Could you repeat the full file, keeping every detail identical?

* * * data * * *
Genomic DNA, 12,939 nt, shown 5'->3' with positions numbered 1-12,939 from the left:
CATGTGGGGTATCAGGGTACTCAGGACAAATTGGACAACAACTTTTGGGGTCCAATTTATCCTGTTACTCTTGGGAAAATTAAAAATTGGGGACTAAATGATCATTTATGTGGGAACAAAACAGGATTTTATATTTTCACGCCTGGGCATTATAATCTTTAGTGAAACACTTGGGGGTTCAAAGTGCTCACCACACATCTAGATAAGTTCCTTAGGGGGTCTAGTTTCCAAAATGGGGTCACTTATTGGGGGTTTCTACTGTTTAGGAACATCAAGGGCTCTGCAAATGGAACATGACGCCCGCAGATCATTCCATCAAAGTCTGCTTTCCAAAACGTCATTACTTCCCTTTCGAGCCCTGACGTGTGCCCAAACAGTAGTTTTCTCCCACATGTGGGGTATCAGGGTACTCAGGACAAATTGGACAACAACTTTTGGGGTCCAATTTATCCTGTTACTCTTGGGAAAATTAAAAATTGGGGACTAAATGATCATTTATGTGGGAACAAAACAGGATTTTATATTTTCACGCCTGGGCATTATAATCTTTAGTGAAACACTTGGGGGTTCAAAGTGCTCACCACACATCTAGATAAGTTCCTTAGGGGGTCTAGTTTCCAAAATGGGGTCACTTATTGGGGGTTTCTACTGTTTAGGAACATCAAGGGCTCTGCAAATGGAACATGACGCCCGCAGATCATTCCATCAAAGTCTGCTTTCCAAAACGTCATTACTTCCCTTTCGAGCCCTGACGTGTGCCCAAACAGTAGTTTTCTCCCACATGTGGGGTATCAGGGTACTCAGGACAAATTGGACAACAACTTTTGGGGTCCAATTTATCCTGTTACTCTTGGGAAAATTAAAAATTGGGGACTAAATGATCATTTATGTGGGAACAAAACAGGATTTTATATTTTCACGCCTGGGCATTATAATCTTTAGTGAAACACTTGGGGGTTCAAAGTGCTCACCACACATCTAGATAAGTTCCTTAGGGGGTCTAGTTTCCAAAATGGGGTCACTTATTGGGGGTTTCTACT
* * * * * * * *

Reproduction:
Genomic DNA, 12,939 nt, shown 5'->3' with positions numbered 1-12,939 from the left:
CATGTGGGGTATCAGGGTACTCAGGACAAATTGGACAACAACTTTTGGGGTCCAATTTATCCTGTTACTCTTGGGAAAATTAAAAATTGGGGACTAAATGATCATTTATGTGGGAACAAAACAGGATTTTATATTTTCACGCCTGGGCATTATAATCTTTAGTGAAACACTTGGGGGTTCAAAGTGCTCACCACACATCTAGATAAGTTCCTTAGGGGGTCTAGTTTCCAAAATGGGGTCACTTATTGGGGGTTTCTACTGTTTAGGAACATCAAGGGCTCTGCAAATGGAACATGACGCCCGCAGATCATTCCATCAAAGTCTGCTTTCCAAAACGTCATTACTTCCCTTTCGAGCCCTGACGTGTGCCCAAACAGTAGTTTTCTCCCACATGTGGGGTATCAGGGTACTCAGGACAAATTGGACAACAACTTTTGGGGTCCAATTTATCCTGTTACTCTTGGGAAAATTAAAAATTGGGGACTAAATGATCATTTATGTGGGAACAAAACAGGATTTTATATTTTCACGCCTGGGCATTATAATCTTTAGTGAAACACTTGGGGGTTCAAAGTGCTCACCACACATCTAGATAAGTTCCTTAGGGGGTCTAGTTTCCAAAATGGGGTCACTTATTGGGGGTTTCTACTGTTTAGGAACATCAAGGGCTCTGCAAATGGAACATGACGCCCGCAGATCATTCCATCAAAGTCTGCTTTCCAAAACGTCATTACTTCCCTTTCGAGCCCTGACGTGTGCCCAAACAGTAGTTTTCTCCCACATGTGGGGTATCAGGGTACTCAGGACAAATTGGACAACAACTTTTGGGGTCCAATTTATCCTGTTACTCTTGGGAAAATTAAAAATTGGGGACTAAATGATCATTTATGTGGGAACAAAACAGGATTTTATATTTTCACGCCTGGGCATTATAATCTTTAGTGAAACACTTGGGGGTTCAAAGTGCTCACCACACATCTAGATAAGTTCCTTAGGGGGTCTAGTTTCCAAAATGGGGTCACTTATTGGGGGTTTCTACT